Raise funds and engage with local organisations
BUILDING RELATIONSHIPS WITH LOCAL BUSINESSES CAN BENEFIT EVERYONE
Sponsorship is an excellent way for your club to gain revenue whilst raising the profile of the organisation that is sponsoring you.
Sponsorship can be hard to find, so it’s important to go about it in an organised and professional way. For some ideas that may help your organisation improve their success, please see the guidance below.
- Develop your strategy and prepare proposal
- Target and present to potential sponsors
- Manage, deliver and monitor the deal and relationship
Creating your own sponsorship pyramid will help you clarify the type of sponsorship you are looking to attract and help formalise a strategy that is structured.
Different opportunities within your pyramid may appeal to different partners, carry different values and offer different levels of benefits in return. Once you have created your own sponsorship pyramid, you can tier the values and associated benefits accordingly to ensure your strategy is well structured.
There are the obvious assets, but be prepared to also ‘think outside the box’.
The obvious assets:
- Brand awareness – on your website, at your events, at your courses, at your premises
- Exposure to your database – through your eNewsletters, social media, via direct mail
- Access to your existing business network
- Coverage via the local media – how strong are your relationships with the local press?
Is there anything else you can offer?
- Do you have links with your local pro-clubs? Have you got access to tickets, hospitality, player appearances, pro-club events/dinners, stadium tours, signed merchandise?
- What other links do you currently enjoy that may be attractive to a potential sponsor?
Most sponsorship deals are negotiated, so your ‘publicised sponsorship price’ can include a further profit element, but always make sure you know your figures when you reach the negotiation table.
Note: You will know the market better than anyone else. Always sense-check your figures to test they are ‘reasonable’ before publicising them.
DIRECT SPONSORSHIP COSTS + REALISTIC POTENTIAL PROFIT = PUBLICISED SPONSORSHIP PRICE
Each club will know their local community better than anyone else and therefore be better positioned to draw up a list of potential targets. Don’t be afraid to aim high. Look for your ‘easy wins’:
- Who are the major employers in the area?
- What industry sectors are prominent and successful in your area?
- What universities are in the area?
- What business contacts do you already have?
- What business contacts do your directors or council members have?
- What businesses are in close proximity to your premises?
- What funding is available through health or the local authorities in your area?
You need a lead - an existing relationship, a meeting, a telephone call, just to get you going. Then you have the opportunity to establish whether a sponsorship proposal may be of interest. Once you have that lead, be ready to strike.
- Make sure your proposal goes to the right person.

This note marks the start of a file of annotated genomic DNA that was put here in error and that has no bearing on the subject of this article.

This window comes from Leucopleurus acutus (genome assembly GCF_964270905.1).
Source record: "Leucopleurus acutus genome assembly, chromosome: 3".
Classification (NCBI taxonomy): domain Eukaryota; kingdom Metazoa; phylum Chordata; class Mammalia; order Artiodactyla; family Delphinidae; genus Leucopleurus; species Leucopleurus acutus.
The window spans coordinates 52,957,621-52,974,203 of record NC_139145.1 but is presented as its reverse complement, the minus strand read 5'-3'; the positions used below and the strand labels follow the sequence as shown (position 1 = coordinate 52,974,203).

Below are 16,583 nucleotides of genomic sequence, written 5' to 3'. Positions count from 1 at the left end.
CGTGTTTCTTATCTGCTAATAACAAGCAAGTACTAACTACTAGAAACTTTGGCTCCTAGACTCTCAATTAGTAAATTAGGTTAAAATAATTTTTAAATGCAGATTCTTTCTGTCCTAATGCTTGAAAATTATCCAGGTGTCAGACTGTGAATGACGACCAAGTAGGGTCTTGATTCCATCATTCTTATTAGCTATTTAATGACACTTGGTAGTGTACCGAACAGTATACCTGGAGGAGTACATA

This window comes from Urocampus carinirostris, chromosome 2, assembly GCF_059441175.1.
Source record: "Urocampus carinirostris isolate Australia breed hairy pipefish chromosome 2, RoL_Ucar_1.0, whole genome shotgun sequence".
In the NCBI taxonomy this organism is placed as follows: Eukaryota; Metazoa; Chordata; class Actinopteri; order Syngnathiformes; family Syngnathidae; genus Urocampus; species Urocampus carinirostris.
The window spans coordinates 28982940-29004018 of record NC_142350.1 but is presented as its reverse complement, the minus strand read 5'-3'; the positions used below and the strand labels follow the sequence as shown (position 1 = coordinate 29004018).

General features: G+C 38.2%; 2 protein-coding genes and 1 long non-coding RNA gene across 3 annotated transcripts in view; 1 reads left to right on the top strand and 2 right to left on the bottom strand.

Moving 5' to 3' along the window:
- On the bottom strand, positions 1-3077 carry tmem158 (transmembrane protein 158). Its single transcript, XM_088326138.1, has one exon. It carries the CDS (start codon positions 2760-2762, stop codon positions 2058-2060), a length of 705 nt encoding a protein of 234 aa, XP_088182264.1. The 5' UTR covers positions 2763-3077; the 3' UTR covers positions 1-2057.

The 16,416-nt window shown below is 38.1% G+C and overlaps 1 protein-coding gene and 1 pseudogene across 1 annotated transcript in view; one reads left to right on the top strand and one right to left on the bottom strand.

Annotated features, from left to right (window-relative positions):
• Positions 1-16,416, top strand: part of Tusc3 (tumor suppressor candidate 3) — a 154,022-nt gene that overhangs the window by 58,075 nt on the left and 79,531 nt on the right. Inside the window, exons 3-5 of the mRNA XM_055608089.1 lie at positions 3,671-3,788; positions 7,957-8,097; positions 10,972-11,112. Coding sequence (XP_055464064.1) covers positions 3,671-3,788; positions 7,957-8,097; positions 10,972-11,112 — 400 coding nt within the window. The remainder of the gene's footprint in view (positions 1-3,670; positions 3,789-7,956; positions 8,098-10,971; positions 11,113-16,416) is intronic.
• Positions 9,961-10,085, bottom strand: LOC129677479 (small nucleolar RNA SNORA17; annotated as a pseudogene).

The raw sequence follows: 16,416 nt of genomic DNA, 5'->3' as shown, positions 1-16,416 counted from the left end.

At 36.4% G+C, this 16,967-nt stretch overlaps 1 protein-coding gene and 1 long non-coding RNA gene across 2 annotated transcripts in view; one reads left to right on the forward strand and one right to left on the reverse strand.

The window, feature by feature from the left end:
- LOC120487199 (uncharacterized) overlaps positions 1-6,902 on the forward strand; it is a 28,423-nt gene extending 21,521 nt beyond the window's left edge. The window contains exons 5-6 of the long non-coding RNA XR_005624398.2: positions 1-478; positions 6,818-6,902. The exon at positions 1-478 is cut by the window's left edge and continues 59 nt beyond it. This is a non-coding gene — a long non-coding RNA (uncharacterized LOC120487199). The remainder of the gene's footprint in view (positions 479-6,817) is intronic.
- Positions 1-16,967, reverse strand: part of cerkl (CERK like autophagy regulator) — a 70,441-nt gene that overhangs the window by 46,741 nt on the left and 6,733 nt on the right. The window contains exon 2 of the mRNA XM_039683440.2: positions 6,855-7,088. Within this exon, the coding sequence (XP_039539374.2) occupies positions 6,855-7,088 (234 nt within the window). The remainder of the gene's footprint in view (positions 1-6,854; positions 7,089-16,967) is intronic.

- Personalise your approach – even if you produce a standard brochure outlining your sponsorship opportunities, make sure it is always accompanied by a more personal piece, which shows you know their business and have done your homework
- Sell yourself – briefly, precisely and impressively. Attention spans are short.
- Be clear on the benefits you are offering and make sure the key benefits you can offer, are high on the list.
- Be clear on the price – if you don’t advertise the price you are looking for, the chances are it won’t get past the first review.
- Don’t sell yourself short - don’t be afraid to aim high (you can always negotiate down).
Getting someone to sign on the dotted line and taking their money is only the start. You now need to manage the relationship effectively. Communication, communication, communication.
- Make sure you deliver – if you say you are going to do something, make sure you do it and if you can’t, make sure they know in advance the reasons why you can’t.
- Regular updates – arrange to meet your sponsors on a regular basis for a quick coffee and an update. Bring evidence of some of the exposure you have given your sponsor every time you meet.
- Show an interest in their business, their football team, their family – the stronger your relationship becomes, the harder it becomes for them to say no when it’s time to renew.
- Networking – never miss the opportunity to network with your sponsors and give them the opportunity to network with other partners of yours.
- Events - make sure you consider your sponsors when organising club events e.g. tournaments/award evenings
- Who will be responsible for your sponsorship strategy?
- What are your NET sponsorship targets?
- Prepare your own sponsorship pyramid
- List the assets you can potentially provide to your sponsors
- Calculate the cost of each of the assets you can potentially provide
- Split the assets into the respective sponsorship packages in your pyramid
- Estimate the costs likely to service the each sponsorship package
- Estimate the perceived value of some of the benefits you can potentially provide to each package
- Calculate your minimum sponsorship price for each package
- Calculate the publicised sponsorship price for each package
- Identify your potential sponsorship targets
- Prepare your sponsorship proposals
- Do your homework before your present to potential sponsors
- Be prepared to negotiate. Make sure you know your numbers
- Have a draft formal agreement prepared
- Have ‘something up your sleeve’ which shows the love
- Manage the relationship properly – communication, delivery and relationship
- Record the mutual benefits of the relationship